- Since it was first reported in October 2015, a well owned by Southern California Gas Co., has been gushing up to 1,200 tons of methane a day.
- In 2010, Ecuador agreed to protect Manta rays, now a new regulation out of Peru will strengthen protection for the manta ray populations in the South East Pacific.
- Researchers have found that places where farming practices are the most technically advanced could experience the greatest impact from climate change.
Since it was first reported in October 2015, a well owned by Southern California Gas Co., has been gushing up to 1,200 tons of methane a day, along with other gases. Experts say it will be months still before workers can contain the leak that now has California in a state of emergency.
You’re only a download away from becoming a real life scientist [Penn State News]
Chesapeake Commons, an environmentally focused app developer has partnered with Penn State to create a smartphone app called FISH. This app was developed to help nature enthusiasts to see how the health of local streams and the habitats around them are changing over time and to participate in data collection that is used to monitor these changes.
Peru and Ecuador waters have the world’s largest known population of giant manta rays, according to conservation nonprofit Manta Trust. In 2010, Ecuador agreed to protect Manta rays, now a new regulation out of Peru will strengthen protection for the manta ray populations in the South East Pacific.
It makes sense that global food production is increasingly likely to be disrupted as a result of extreme weather driven by climate change, but researchers were perplexed to find that places where farming practices are the most technically advanced could experience the greatest impact.
The European Food Safety Authority has begun a review on three pesticides currently banned across the EU after being ruled as an “unacceptable” danger to bees. The scientists said they would finish their risk evaluation by the end of January 2017.
The Council of Scientific and Industrial Research has agreed that a portal on biodiversity will be one of the three priority areas for India’s smart city initiative, an effort to drive economic growth and improve the quality of life for its citizens. A sustainable environment and good health are being acknowledged as the core infrastructure of a smart city.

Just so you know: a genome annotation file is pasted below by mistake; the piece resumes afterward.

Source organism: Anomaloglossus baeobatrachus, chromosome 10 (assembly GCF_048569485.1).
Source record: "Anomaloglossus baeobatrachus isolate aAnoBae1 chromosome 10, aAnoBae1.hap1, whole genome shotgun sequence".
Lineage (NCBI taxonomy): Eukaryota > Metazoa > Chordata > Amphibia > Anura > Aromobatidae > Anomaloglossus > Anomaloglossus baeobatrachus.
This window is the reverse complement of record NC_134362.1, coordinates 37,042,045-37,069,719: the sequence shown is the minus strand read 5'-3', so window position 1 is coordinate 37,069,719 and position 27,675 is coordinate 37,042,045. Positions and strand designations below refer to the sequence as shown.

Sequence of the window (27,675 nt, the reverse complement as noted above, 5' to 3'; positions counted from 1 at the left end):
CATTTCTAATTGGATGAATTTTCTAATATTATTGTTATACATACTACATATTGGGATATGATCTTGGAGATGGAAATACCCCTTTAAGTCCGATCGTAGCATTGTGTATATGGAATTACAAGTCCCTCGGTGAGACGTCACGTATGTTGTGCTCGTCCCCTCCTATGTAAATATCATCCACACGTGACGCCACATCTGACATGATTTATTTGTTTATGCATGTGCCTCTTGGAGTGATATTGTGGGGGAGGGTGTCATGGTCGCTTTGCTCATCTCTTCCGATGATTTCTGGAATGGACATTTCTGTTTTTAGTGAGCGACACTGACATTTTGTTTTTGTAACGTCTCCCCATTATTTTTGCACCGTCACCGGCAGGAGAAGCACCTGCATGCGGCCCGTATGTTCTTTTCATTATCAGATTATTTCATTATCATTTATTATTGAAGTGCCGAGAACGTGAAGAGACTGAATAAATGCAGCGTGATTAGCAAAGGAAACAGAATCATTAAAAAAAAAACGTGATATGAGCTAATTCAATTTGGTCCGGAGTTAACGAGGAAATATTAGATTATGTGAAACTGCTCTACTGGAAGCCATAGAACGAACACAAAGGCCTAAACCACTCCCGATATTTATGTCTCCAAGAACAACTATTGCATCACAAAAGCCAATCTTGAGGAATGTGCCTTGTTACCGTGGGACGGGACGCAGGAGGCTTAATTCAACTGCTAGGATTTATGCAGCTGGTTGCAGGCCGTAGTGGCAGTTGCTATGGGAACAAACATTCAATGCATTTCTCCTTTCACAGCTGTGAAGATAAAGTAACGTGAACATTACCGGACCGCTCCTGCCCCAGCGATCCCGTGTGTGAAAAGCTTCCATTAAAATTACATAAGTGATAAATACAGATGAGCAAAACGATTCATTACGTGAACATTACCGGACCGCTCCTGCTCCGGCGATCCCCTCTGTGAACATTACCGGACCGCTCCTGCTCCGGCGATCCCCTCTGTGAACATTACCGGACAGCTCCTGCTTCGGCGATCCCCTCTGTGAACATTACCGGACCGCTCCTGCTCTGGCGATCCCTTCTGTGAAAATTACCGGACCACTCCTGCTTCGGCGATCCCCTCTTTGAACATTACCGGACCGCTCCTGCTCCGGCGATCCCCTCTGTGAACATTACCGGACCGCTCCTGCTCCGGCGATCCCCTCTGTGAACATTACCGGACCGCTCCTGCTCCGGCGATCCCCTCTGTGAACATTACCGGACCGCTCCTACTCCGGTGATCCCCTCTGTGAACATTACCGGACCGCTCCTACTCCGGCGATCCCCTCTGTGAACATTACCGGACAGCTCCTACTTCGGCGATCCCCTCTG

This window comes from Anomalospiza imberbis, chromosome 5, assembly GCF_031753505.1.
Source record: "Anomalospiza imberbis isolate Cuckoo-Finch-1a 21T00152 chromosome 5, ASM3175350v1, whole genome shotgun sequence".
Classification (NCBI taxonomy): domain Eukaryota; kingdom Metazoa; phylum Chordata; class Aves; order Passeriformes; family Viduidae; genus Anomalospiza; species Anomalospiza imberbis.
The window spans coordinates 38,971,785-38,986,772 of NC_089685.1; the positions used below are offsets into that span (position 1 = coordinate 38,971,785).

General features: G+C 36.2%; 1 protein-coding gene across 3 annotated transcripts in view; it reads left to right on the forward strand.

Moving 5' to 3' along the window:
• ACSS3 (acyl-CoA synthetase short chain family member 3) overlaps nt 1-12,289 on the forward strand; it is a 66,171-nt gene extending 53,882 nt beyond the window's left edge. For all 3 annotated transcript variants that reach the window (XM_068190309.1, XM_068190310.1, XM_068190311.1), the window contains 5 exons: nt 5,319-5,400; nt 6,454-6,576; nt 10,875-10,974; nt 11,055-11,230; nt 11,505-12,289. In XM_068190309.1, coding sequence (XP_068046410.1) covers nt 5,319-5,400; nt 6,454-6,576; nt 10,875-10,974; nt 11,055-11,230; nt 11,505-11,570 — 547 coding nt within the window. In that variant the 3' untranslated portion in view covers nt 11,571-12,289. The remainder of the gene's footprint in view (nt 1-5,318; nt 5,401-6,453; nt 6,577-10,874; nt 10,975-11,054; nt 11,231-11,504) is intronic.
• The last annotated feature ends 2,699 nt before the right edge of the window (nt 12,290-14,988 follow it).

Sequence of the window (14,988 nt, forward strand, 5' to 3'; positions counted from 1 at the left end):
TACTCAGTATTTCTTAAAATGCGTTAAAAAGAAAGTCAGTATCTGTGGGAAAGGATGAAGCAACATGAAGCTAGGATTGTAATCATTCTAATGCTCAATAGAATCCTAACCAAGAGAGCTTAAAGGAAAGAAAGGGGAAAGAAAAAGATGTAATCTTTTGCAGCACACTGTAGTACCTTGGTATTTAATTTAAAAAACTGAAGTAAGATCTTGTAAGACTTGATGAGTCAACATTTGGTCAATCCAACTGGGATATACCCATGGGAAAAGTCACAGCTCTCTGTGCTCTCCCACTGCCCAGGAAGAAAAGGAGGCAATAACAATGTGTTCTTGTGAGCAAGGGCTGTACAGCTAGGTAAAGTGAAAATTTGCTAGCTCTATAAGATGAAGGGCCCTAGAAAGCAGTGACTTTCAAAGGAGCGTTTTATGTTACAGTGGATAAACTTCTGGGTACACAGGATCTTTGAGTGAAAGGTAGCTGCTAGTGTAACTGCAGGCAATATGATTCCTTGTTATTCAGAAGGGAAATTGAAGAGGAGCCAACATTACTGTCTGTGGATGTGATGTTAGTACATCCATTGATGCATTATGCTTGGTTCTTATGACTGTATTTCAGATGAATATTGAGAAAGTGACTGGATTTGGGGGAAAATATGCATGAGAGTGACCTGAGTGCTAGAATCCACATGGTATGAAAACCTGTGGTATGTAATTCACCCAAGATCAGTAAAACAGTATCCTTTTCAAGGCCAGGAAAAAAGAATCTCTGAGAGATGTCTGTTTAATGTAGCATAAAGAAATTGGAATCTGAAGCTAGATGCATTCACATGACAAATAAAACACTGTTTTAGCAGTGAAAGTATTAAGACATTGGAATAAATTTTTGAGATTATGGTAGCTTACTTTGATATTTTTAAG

Protected forests in northern Uganda are under strain as people clear trees for farmland and to make charcoal. Many Ugandans rely on charcoal as a cooking fuel, and the Uganda’s National Forest Authority estimates 80,000 hectares of forest are cleared every year to meet this demand.
Journalists in the Caribbean are recognizing that the media coverage of global warming “has been very weak and oversimplified.” They are now preparing for the challenge of communicating and raising awareness about the crucial climate change agreement that resulted from the recent Paris climate talks.
Currently, hydropower and thermoelectric plants together produce 98% of the world’s power. New research published in the journal Nature Climate Change, shows how weather patterns that lead to higher temperatures could effect production at the majority of these plants.
Between Indonesia’s massive forest fires, the official approval of REDD+ at climate talks in Paris, and the establishment of several major national parks, there was plenty to get excited about in the world of rainforests during 2015. What’s in store for 2016?
The officials were first tipped off about the Facebook ads in October 2015. They began monitoring the profile of the person offering to sell the tortoises, and found that the suspect continued to post similar offers.
Joko “Jokowi” Widodo released 190 birds into the wild outside the Presidential Palace in Bogor, a suburb of Jakarta. He did it in the name of preserving nature in urban areas, but some conservationists responded with one part dismay. The birds had been purchased at Pramuka, a notorious wildlife market in East Jakarta.
From knee joints to human organs, and from prosthetics for pets to guns, it seems that the limits of 3D printing are bound only by imagination. Taking 3D printing to the next step are the founders of a start-up company, Pembient, who want to print synthetic rhino horns.
Scientists say they’ve discovered a new species of horned pitviper in the critically endangered cloud forests of the Sierra Madre Oriental in Jalisco, Mexico. The snake was named the emerald horned pitviper for its bright green color and the two horn-shaped scales above its eyes, which the researchers say they do not yet know the purpose of.